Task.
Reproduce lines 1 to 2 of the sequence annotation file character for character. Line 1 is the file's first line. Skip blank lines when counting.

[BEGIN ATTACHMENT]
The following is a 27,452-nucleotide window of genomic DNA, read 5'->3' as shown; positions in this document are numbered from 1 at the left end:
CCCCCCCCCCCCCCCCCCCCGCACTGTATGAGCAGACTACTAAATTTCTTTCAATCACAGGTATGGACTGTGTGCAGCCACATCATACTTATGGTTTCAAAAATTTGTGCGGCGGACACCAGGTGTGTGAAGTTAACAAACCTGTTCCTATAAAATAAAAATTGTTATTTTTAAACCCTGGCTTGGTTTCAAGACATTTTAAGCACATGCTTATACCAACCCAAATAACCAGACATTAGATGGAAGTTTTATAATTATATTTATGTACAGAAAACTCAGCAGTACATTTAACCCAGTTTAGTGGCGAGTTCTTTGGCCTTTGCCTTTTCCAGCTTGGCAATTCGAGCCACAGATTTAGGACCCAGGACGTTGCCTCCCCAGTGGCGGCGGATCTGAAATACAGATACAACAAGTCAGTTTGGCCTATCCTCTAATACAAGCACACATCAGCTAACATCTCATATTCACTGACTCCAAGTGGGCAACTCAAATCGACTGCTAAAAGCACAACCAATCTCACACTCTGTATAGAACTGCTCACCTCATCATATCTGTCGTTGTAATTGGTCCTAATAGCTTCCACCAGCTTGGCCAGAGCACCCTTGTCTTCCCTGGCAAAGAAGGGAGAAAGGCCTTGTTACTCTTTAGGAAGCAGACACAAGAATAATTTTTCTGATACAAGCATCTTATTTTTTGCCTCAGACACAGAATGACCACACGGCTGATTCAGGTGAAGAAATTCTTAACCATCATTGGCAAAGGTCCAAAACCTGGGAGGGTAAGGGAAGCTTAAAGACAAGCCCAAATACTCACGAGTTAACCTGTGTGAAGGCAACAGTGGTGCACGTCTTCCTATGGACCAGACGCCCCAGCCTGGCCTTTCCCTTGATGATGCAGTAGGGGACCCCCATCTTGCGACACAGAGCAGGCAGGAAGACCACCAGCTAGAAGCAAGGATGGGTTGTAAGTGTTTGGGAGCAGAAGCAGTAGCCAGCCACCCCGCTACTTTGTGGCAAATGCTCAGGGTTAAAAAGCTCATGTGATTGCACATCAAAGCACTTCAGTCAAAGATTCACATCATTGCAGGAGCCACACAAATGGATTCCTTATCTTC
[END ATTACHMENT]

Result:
The following is a 27,452-nucleotide window of genomic DNA, read 5'->3' as shown; positions in this document are numbered from 1 at the left end:
CCCCCCCCCCCCCCCCCCCCGCACTGTATGAGCAGACTACTAAATTTCTTTCAATCACAGGTATGGACTGTGTGCAGCCACATCATACTTATGGTTTCAAAAATTTGTGCGGCGGACACCAGGTGTGTGAAGTTAACAAACCTGTTCCTATAAAATAAAAATTGTTATTTTTAAACCCTGGCTTGGTTTCAAGACATTTTAAGCACATGCTTATACCAACCCAAATAACCAGACATTAGATGGAAGTTTTATAATTATATTTATGTACAGAAAACTCAGCAGTACATTTAACCCAGTTTAGTGGCGAGTTCTTTGGCCTTTGCCTTTTCCAGCTTGGCAATTCGAGCCACAGATTTAGGACCCAGGACGTTGCCTCCCCAGTGGCGGCGGATCTGAAATACAGATACAACAAGTCAGTTTGGCCTATCCTCTAATACAAGCACACATCAGCTAACATCTCATATTCACTGACTCCAAGTGGGCAACTCAAATCGACTGCTAAAAGCACAACCAATCTCACACTCTGTATAGAACTGCTCACCTCATCATATCTGTCGTTGTAATTGGTCCTAATAGCTTCCACCAGCTTGGCCAGAGCACCCTTGTCTTCCCTGGCAAAGAAGGGAGAAAGGCCTTGTTACTCTTTAGGAAGCAGACACAAGAATAATTTTTCTGATACAAGCATCTTATTTTTTGCCTCAGACACAGAATGACCACACGGCTGATTCAGGTGAAGAAATTCTTAACCATCATTGGCAAAGGTCCAAAACCTGGGAGGGTAAGGGAAGCTTAAAGACAAGCCCAAATACTCACGAGTTAACCTGTGTGAAGGCAACAGTGGTGCACGTCTTCCTATGGACCAGACGCCCCAGCCTGGCCTTTCCCTTGATGATGCAGTAGGGGACCCCCATCTTGCGACACAGAGCAGGCAGGAAGACCACCAGCTAGAAGCAAGGATGGGTTGTAAGTGTTTGGGAGCAGAAGCAGTAGCCAGCCACCCCGCTACTTTGTGGCAAATGCTCAGGGTTAAAAAGCTCATGTGATTGCACATCAAAGCACTTCAGTCAAAGATTCACATCATTGCAGGAGCCACACAAATGGATTCCTTATCTTC